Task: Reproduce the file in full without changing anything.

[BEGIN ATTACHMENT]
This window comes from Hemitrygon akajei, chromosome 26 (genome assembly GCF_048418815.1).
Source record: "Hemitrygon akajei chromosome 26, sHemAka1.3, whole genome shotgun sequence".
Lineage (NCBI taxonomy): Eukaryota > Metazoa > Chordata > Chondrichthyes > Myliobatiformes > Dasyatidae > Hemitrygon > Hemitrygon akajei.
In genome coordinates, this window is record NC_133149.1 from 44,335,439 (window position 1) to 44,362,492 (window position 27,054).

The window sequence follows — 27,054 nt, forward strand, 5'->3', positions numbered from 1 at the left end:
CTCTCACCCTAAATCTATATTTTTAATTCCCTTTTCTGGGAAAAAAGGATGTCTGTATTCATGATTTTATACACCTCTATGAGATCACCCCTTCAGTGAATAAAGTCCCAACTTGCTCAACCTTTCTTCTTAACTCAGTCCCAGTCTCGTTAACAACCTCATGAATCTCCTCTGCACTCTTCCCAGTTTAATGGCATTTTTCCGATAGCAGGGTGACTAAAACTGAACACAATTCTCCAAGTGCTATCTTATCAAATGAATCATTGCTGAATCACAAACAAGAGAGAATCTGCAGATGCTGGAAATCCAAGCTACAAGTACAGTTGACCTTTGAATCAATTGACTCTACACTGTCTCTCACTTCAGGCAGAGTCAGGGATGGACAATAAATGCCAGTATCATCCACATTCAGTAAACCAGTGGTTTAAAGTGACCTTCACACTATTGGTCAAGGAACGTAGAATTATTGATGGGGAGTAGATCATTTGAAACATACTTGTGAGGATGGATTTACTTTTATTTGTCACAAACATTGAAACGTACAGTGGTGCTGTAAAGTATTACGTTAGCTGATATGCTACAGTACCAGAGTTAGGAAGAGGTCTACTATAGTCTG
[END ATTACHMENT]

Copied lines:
This window comes from Hemitrygon akajei, chromosome 26 (genome assembly GCF_048418815.1).
Source record: "Hemitrygon akajei chromosome 26, sHemAka1.3, whole genome shotgun sequence".
Lineage (NCBI taxonomy): Eukaryota > Metazoa > Chordata > Chondrichthyes > Myliobatiformes > Dasyatidae > Hemitrygon > Hemitrygon akajei.
In genome coordinates, this window is record NC_133149.1 from 44,335,439 (window position 1) to 44,362,492 (window position 27,054).

The window sequence follows — 27,054 nt, forward strand, 5'->3', positions numbered from 1 at the left end:
CTCTCACCCTAAATCTATATTTTTAATTCCCTTTTCTGGGAAAAAAGGATGTCTGTATTCATGATTTTATACACCTCTATGAGATCACCCCTTCAGTGAATAAAGTCCCAACTTGCTCAACCTTTCTTCTTAACTCAGTCCCAGTCTCGTTAACAACCTCATGAATCTCCTCTGCACTCTTCCCAGTTTAATGGCATTTTTCCGATAGCAGGGTGACTAAAACTGAACACAATTCTCCAAGTGCTATCTTATCAAATGAATCATTGCTGAATCACAAACAAGAGAGAATCTGCAGATGCTGGAAATCCAAGCTACAAGTACAGTTGACCTTTGAATCAATTGACTCTACACTGTCTCTCACTTCAGGCAGAGTCAGGGATGGACAATAAATGCCAGTATCATCCACATTCAGTAAACCAGTGGTTTAAAGTGACCTTCACACTATTGGTCAAGGAACGTAGAATTATTGATGGGGAGTAGATCATTTGAAACATACTTGTGAGGATGGATTTACTTTTATTTGTCACAAACATTGAAACGTACAGTGGTGCTGTAAAGTATTACGTTAGCTGATATGCTACAGTACCAGAGTTAGGAAGAGGTCTACTATAGTCTG